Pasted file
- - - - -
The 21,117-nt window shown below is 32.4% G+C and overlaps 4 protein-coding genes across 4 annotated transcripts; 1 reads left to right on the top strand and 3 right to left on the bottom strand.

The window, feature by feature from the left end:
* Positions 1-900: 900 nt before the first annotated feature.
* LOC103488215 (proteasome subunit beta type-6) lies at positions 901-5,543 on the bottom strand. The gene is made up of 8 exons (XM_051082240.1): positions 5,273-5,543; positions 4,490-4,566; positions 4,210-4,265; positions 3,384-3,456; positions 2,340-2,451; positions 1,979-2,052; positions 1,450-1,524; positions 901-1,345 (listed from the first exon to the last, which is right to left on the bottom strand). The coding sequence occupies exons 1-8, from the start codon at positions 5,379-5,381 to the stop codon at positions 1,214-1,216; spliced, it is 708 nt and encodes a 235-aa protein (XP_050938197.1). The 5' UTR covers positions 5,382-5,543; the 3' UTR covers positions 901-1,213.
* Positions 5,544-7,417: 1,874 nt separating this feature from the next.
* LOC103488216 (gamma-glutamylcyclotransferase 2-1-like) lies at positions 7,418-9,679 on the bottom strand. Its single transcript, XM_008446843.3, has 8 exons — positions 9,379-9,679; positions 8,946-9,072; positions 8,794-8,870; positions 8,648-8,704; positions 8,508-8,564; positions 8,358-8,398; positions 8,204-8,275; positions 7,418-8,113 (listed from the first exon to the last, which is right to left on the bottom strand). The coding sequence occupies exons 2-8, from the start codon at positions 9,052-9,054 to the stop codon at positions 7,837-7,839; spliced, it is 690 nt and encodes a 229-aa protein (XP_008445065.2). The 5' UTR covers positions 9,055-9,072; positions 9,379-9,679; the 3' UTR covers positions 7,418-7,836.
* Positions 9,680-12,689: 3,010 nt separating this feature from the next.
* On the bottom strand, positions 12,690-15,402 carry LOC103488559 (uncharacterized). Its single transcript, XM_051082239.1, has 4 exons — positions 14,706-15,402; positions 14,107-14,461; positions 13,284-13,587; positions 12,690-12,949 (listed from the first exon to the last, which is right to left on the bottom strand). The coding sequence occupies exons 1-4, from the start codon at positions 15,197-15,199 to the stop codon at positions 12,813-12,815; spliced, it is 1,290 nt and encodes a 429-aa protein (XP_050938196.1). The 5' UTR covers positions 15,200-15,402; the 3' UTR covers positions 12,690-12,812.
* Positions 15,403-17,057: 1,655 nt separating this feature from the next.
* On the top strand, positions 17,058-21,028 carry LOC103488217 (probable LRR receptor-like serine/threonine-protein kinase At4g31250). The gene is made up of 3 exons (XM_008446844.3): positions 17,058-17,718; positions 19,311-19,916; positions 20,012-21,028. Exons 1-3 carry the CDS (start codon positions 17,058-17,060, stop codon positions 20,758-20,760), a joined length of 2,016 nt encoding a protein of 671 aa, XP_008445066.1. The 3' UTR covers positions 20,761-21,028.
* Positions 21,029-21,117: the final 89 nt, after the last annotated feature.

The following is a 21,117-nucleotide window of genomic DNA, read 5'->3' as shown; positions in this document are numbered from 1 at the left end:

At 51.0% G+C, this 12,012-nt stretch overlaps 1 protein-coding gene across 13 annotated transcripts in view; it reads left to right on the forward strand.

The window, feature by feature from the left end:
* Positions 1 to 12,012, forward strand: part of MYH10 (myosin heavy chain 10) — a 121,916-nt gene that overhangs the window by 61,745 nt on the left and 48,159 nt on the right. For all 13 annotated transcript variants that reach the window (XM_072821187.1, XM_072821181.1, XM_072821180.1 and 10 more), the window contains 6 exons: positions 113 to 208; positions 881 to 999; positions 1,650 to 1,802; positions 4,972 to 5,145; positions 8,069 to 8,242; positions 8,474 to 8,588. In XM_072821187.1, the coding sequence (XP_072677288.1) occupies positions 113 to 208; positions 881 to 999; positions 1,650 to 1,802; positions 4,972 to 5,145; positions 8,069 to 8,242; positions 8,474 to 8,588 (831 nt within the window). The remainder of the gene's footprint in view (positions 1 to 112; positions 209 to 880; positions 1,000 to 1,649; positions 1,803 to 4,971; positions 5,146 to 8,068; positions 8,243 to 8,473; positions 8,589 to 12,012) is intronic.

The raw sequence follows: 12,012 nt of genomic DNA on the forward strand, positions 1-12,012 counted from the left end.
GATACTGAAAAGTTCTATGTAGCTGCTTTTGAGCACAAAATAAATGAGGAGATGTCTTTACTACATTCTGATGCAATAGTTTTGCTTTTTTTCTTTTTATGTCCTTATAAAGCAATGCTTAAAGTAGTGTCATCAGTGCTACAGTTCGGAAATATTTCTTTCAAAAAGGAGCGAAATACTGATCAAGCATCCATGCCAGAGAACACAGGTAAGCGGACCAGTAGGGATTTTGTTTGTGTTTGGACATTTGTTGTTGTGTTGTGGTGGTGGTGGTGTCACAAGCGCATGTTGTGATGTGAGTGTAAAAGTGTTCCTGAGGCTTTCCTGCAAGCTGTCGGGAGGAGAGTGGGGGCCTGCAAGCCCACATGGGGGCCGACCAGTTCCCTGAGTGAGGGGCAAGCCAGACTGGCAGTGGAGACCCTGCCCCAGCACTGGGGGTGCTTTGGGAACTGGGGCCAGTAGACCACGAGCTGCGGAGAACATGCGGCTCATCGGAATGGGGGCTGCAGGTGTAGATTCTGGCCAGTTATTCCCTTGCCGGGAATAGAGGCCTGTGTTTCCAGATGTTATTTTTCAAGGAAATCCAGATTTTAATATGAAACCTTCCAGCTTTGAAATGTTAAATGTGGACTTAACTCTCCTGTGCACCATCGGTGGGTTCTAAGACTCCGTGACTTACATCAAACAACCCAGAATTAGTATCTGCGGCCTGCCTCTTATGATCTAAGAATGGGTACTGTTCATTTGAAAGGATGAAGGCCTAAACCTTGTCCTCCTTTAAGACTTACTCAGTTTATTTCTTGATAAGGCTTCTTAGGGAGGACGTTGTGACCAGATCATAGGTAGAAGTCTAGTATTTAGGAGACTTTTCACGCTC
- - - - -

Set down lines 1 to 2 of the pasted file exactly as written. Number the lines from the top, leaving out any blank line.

The 21,117-nt window shown below is 32.4% G+C and overlaps 4 protein-coding genes across 4 annotated transcripts; 1 reads left to right on the top strand and 3 right to left on the bottom strand.

The window, feature by feature from the left end: